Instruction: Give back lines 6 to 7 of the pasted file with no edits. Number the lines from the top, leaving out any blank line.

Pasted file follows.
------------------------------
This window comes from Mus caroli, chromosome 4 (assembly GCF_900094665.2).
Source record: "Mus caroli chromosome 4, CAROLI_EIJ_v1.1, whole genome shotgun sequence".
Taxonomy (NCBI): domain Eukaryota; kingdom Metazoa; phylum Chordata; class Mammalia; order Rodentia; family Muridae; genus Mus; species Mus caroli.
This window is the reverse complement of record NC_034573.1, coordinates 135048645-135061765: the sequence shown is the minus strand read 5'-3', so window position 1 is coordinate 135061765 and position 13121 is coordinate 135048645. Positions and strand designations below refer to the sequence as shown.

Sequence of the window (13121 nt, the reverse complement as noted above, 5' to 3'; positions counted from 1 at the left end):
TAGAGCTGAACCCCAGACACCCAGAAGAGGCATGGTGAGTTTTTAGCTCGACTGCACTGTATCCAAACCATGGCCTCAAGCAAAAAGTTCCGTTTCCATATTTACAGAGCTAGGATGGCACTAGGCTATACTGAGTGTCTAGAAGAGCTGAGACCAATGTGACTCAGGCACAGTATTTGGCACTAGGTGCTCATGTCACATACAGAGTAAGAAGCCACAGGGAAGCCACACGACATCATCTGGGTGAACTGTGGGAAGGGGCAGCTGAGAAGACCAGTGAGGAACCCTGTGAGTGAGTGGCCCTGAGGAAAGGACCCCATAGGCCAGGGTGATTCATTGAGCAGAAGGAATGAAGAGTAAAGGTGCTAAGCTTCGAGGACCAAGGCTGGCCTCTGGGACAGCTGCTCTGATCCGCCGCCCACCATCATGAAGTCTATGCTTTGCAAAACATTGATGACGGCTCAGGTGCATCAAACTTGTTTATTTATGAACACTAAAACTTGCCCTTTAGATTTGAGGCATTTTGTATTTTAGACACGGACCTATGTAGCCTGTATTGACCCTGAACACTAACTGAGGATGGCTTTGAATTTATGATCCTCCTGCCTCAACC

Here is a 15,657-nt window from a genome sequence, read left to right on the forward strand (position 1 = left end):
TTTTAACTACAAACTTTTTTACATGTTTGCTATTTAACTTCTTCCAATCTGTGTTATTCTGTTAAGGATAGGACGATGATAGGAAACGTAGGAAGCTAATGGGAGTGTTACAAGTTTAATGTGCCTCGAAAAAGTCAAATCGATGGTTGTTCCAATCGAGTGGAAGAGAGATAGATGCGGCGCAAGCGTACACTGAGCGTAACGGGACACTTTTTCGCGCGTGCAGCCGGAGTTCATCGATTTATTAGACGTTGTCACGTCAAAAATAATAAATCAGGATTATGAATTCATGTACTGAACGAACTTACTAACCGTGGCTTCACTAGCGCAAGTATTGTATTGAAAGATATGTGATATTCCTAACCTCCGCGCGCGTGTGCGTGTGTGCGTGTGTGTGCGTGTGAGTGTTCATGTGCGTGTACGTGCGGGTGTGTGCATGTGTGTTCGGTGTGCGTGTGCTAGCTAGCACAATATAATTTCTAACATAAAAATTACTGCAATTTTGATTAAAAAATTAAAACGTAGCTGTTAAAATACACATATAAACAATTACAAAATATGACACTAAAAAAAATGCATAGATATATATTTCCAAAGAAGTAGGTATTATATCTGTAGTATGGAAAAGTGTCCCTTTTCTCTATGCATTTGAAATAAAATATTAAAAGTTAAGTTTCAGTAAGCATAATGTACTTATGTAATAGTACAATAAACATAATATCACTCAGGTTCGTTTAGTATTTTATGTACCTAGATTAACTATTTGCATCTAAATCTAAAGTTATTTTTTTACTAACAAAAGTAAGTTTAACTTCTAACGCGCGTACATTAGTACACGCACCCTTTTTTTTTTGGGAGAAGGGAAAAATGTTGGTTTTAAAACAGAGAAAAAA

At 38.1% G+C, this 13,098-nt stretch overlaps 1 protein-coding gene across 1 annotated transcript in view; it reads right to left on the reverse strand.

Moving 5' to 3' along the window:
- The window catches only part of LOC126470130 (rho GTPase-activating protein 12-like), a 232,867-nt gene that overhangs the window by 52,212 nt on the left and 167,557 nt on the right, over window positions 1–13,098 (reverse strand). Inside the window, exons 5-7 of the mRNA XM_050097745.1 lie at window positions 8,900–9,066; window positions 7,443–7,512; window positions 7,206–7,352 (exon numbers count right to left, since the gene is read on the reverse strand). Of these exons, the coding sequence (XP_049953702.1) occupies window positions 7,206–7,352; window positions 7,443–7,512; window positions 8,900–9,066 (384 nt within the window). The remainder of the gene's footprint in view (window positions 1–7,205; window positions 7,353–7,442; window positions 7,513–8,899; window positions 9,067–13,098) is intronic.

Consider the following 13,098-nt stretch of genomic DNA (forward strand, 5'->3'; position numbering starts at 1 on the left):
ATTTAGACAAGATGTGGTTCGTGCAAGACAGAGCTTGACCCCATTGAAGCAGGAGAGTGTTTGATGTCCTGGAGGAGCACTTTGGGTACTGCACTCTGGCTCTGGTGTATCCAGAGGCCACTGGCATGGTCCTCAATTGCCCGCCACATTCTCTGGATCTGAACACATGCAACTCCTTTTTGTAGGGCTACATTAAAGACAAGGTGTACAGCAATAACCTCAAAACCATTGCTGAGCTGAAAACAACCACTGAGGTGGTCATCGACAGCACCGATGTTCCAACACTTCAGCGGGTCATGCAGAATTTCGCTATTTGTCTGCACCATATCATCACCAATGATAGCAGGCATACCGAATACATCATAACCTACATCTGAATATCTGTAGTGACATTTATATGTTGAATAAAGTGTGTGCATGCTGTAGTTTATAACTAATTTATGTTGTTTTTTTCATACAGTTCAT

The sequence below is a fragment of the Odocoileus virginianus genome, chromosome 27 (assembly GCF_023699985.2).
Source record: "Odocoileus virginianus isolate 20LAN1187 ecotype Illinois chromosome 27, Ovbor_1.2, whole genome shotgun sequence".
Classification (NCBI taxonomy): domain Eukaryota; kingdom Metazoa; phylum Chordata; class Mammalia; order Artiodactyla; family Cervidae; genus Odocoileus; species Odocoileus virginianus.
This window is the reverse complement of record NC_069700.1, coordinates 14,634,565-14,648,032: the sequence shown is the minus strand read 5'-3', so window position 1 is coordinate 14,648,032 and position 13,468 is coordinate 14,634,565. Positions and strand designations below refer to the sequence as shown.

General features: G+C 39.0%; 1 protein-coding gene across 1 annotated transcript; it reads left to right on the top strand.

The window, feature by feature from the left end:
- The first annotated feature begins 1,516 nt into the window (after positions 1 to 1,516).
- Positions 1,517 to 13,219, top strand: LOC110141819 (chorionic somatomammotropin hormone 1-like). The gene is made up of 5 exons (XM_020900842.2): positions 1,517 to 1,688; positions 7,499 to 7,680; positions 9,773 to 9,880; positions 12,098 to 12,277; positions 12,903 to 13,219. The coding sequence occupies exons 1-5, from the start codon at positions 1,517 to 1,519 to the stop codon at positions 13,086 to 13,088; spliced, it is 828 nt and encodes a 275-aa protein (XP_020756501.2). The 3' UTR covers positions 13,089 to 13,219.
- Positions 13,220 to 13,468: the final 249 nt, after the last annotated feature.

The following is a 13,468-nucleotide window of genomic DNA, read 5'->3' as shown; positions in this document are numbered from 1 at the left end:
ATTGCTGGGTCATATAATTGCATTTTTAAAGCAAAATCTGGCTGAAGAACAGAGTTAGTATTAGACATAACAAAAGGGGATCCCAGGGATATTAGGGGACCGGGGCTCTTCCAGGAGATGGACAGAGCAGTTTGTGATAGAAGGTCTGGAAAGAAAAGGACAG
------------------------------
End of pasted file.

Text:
TAGAGCTGAACCCCAGACACCCAGAAGAGGCATGGTGAGTTTTTAGCTCGACTGCACTGTATCCAAACCATGGCCTCAAGCAAAAAGTTCCGTTTCCATATTTACAGAGCTAGGATGGCACTAGGCTATACTGAGTGTCTAGAAGAGCTGAGACCAATGTGACTCAGGCACAGTATTTGGCACTAGGTGCTCATGTCACATACAGAGTAAGAAGCCACAGGGAAGCCACACGACATCATCTGGGTGAACTGTGGGAAGGGGCAGCTGAGAAGACCAGTGAGGAACCCTGTGAGTGAGTGGCCCTGAGGAAAGGACCCCATAGGCCAGGGTGATTCATTGAGCAGAAGGAATGAAGAGTAAAGGTGCTAAGCTTCGAGGACCAAGGCTGGCCTCTGGGACAGCTGCTCTGATCCGCCGCCCACCATCATGAAGTCTATGCTTTGCAAAACATTGATGACGGCTCAGGTGCATCAAACTTGTTTATTTATGAACACTAAAACTTGCCCTTTAGATTTGAGGCATTTTGTATTTTAGACACGGACCTATGTAGCCTGTATTGACCCTGAACACTAACTGAGGATGGCTTTGAATTTATGATCCTCCTGCCTCAACC

Here is a 15,657-nt window from a genome sequence, read left to right on the forward strand (position 1 = left end):